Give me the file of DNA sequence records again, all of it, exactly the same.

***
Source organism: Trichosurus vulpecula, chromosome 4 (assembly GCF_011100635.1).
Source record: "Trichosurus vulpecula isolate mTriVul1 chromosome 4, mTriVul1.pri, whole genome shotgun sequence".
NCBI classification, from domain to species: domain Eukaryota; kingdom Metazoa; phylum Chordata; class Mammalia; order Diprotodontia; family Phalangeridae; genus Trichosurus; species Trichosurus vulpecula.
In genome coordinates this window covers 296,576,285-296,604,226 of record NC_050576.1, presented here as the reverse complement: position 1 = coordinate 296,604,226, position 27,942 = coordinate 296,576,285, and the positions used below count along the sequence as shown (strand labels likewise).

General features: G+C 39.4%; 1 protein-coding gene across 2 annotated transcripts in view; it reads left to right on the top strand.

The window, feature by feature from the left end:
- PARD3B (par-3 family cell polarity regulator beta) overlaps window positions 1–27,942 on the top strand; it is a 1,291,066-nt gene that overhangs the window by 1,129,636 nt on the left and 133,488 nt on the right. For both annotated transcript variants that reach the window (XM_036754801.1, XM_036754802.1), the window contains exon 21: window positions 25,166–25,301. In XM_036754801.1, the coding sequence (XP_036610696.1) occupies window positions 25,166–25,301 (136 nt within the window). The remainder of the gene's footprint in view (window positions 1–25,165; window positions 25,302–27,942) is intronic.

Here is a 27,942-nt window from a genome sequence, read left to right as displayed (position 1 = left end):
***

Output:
Source organism: Trichosurus vulpecula, chromosome 4 (assembly GCF_011100635.1).
Source record: "Trichosurus vulpecula isolate mTriVul1 chromosome 4, mTriVul1.pri, whole genome shotgun sequence".
NCBI classification, from domain to species: domain Eukaryota; kingdom Metazoa; phylum Chordata; class Mammalia; order Diprotodontia; family Phalangeridae; genus Trichosurus; species Trichosurus vulpecula.
In genome coordinates this window covers 296,576,285-296,604,226 of record NC_050576.1, presented here as the reverse complement: position 1 = coordinate 296,604,226, position 27,942 = coordinate 296,576,285, and the positions used below count along the sequence as shown (strand labels likewise).

General features: G+C 39.4%; 1 protein-coding gene across 2 annotated transcripts in view; it reads left to right on the top strand.

The window, feature by feature from the left end:
- PARD3B (par-3 family cell polarity regulator beta) overlaps window positions 1–27,942 on the top strand; it is a 1,291,066-nt gene that overhangs the window by 1,129,636 nt on the left and 133,488 nt on the right. For both annotated transcript variants that reach the window (XM_036754801.1, XM_036754802.1), the window contains exon 21: window positions 25,166–25,301. In XM_036754801.1, the coding sequence (XP_036610696.1) occupies window positions 25,166–25,301 (136 nt within the window). The remainder of the gene's footprint in view (window positions 1–25,165; window positions 25,302–27,942) is intronic.

Here is a 27,942-nt window from a genome sequence, read left to right as displayed (position 1 = left end):